The Novation MiniNova is a analog modeling synthesizer based on the sound engine found in the company’s flagship UltraNova synth. It features three oscillators, up to five effects, two filters, six envelopes, three LFOs, and 36 different wavetables. The instrument comes loaded with 256 factory patches and has room for an additional 128 user patches, all of which are found via the large “genre select” knob and a scroll wheel to cruise through the individual patches. A parameter matrix on the right side of the synth offers 24 variables for tweaking that can be accessed by four knobs and a switch at the far right. In the midst of this matrix is also a dedicated filter cutoff knob for instant access. The MiniNova has two quarter-inch outputs,  stereo headphones output, MIDI in/out, and XLR and jack inputs for routing sounds through the vocoder and on-board effects. Power can be supplied via USB or a through the included 9V DC power supply.

Novation Vocaltune

One new feature that Novation has introduced with the MiniNova is Vocaltune, an  effect that can tune your voice to the note being played on the synth in real-time. The synth also comes with an expressive new vocoder engine which can be fed by either the included gooseneck mic or the external input. Other performance features include a robust arpeggiator and the new Animate buttons which “let you apply up to eight deeply expressive modulations, with a hold button that latches any or all of the animations,” as Novation explain on their site. The Novation MiniNova drops in October 2012 with a suggested retail price of $629  and an expected $400 street price.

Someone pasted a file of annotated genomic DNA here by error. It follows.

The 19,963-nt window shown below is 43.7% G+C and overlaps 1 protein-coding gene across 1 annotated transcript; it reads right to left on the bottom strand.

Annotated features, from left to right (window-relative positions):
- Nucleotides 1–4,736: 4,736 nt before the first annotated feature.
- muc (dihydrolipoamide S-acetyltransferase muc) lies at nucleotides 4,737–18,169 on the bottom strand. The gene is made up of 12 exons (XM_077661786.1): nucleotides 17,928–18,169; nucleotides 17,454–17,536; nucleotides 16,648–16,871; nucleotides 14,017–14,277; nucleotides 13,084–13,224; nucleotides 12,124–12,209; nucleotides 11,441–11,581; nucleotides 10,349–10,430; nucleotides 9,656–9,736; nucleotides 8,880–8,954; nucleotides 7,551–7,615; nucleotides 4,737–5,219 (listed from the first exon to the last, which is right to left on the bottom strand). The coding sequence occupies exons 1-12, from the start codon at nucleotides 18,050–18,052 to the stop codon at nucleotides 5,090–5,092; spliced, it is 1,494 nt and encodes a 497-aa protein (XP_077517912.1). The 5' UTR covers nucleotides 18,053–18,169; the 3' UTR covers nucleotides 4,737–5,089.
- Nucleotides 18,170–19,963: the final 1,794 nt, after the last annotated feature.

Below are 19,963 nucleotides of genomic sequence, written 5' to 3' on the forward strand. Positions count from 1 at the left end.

(Originally published on

Jesse Dean Designs: Custom Pro-Audio MODs – Maschine, MPC, Traktor, Technics, Pioneer +

September 26, 2012 § Leave a comment

“I call it functioning art. I look at a piece of gear and try to figure out what I can do to make it more ergonomic and pleasing to the eye. Most designs are inspired by the artist that contracts the modification.”

Jesse Dean Designs

Jesse Dean Graves is an artist, turntable technician and industrial designer who specializes in the customization of music gear such as Technics 1200s, Pioneer CDJs, Native Instruments’ Maschine, and just about anything else you want to bring him. He’s worked with heavyweights such as DJ Q-Bert, DJ Muggs (Soul Assassins), DJ Q-Ball (Bloodhound Gang), Chris Kilmore (Incubus), and DJ Scratch (EPMD). But you wouldn’t guess any of that by meeting him; his humble demeanor and obsession with deconstructing electronics and crafting new objects overshadows the impressive portfolio of work that you can find on his website and YouTube channel.